All the conspiracy talk in another thread got me thinking about the current news about how international austerity measures, which are causing riots and suffering among low and moderate income families all over the world, were being justified by a study that contained a spreadsheet error.
Is anyone following this story?
So these Harvard economists (Reinhart-Rogoff) put together a study which presented evidence that after a certain threshold in the ratio between GDP and debt, a nation’s economy goes into freefall collapse.
Don’t yawn. I promise. This is fun.
So their study was so impressive, that it was cited by US republicans to support their economic policies, and perhaps more importantly, was adopted by various European policy makers to justify horribly painful austerity policies in places like Greece. Millions of people’s lives have been impacted by policies that have been implemented as a result of this study.
There was no peer review of their study, but it became widely accepted as fact, and the evidence that they presented seemed so strong, that it became really hard to argue for policies that did not promote the slashing of funds to provide infrastructure and safety nets for the poor.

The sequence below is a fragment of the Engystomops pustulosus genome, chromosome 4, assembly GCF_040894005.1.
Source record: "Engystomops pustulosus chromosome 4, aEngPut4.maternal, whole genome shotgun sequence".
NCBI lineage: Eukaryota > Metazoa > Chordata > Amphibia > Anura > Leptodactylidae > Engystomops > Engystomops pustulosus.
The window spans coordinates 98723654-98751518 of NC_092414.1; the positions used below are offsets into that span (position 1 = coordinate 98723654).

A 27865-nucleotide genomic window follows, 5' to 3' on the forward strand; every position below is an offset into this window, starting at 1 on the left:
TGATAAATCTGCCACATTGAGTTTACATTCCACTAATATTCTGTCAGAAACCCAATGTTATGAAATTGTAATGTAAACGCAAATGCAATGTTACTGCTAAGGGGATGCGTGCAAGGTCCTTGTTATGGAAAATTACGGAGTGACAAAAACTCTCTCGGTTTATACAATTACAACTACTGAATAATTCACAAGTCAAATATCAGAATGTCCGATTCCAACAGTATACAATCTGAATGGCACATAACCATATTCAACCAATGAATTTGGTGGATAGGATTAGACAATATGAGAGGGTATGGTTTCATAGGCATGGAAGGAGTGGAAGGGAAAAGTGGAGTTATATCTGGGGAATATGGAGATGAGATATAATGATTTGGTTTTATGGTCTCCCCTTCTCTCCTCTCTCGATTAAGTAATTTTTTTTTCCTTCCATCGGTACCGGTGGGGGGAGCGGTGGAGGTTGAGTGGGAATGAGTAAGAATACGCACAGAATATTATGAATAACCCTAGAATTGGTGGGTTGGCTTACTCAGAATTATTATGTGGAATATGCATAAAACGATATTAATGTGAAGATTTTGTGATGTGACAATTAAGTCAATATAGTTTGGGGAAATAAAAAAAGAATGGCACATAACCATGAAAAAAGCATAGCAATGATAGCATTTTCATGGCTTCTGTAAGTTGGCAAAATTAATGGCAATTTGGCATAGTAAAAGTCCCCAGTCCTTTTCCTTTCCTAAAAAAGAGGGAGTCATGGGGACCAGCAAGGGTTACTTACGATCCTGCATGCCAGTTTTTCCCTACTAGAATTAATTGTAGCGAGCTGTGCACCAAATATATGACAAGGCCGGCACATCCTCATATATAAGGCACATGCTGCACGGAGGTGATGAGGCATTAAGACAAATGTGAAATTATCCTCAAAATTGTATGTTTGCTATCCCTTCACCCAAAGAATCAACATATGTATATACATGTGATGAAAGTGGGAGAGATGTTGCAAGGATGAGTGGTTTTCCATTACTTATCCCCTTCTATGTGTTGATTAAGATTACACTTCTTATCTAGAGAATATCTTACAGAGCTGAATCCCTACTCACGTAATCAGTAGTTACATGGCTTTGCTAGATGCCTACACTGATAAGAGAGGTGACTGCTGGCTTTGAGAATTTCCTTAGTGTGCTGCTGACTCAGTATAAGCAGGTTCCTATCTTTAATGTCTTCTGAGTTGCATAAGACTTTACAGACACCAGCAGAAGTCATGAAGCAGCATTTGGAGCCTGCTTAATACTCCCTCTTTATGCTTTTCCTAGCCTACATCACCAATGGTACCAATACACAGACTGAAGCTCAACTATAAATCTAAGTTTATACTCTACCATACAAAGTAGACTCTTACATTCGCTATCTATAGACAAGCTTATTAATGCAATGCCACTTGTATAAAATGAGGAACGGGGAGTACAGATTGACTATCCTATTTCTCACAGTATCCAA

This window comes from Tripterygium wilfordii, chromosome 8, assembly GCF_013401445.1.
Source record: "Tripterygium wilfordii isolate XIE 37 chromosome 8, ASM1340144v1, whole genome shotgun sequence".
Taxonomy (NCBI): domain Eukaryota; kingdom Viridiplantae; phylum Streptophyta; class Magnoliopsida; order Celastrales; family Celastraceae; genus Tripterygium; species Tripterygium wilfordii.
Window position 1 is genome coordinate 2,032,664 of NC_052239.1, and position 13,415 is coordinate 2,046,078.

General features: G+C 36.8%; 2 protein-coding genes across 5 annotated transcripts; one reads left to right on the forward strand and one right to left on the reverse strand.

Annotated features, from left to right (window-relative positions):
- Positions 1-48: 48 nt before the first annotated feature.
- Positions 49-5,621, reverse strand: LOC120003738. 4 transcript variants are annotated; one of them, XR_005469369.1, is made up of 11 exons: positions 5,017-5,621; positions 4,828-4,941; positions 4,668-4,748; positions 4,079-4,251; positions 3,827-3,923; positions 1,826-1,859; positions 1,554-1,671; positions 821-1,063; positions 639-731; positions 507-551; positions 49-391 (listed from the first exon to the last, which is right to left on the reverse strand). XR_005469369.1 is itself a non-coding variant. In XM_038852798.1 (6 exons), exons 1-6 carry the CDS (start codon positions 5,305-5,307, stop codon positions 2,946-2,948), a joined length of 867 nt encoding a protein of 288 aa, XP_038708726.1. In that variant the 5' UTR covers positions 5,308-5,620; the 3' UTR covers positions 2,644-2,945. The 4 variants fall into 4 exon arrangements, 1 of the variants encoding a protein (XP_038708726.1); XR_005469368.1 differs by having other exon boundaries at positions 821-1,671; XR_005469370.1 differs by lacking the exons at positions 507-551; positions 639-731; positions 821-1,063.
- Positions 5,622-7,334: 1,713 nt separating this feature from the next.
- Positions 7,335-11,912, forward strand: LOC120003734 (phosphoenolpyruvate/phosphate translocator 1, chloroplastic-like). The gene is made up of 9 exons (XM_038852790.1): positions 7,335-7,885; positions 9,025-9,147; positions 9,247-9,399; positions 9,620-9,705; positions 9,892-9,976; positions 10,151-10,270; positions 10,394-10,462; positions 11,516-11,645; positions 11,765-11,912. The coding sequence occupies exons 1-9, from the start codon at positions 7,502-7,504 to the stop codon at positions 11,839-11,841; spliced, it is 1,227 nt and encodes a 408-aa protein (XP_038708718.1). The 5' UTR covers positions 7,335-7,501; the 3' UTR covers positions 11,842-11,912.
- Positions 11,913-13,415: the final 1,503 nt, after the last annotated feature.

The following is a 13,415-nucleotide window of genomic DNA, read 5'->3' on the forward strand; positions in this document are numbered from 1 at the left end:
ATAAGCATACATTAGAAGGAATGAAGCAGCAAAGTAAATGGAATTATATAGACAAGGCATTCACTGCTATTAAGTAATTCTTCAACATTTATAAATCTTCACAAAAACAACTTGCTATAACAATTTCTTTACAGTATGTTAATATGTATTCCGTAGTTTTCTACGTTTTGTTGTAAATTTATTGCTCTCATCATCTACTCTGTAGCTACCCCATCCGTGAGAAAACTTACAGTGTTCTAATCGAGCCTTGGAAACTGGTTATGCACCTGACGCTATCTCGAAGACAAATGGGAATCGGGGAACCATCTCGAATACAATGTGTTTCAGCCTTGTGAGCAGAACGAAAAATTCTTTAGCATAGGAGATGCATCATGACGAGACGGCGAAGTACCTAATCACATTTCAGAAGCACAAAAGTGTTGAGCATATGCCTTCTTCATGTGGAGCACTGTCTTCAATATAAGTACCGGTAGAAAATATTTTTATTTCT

Then some UMASS student studied their data, and found out that they had made a little error in their spreadsheet. Basically, they didn’t pull the little cross symbol down to the bottom of a column, and as a result, left out a portion of the data that was used to create their calculation.
When the data was factored in to the equation, instead of a 1.1 decline
, the data provided evidence of a 2.2 growth factor
at the threshold of 90 and above.
I kind of felt sorry the professors at first. I mean, I spend a lot of time working with data in excel spreadsheets, and I can see making a simple, innocent error like that. Of course, I don’t have Harvard quality resources available to me to check my work.
But it was their response to the error that is so outrageous.
They said:“The weight of the evidence to date, including this latest comment (by Herdon) seems entirely consistent with our original interpretation of the data. “
Colbert responded with this commentary:
“Right, because no matter how much the results change, the hypothesis must remain the same.” http://www.colbertnation.com/the-colbert-report-videos/425748/april-23-2013/austerity-s-spreadsheet-error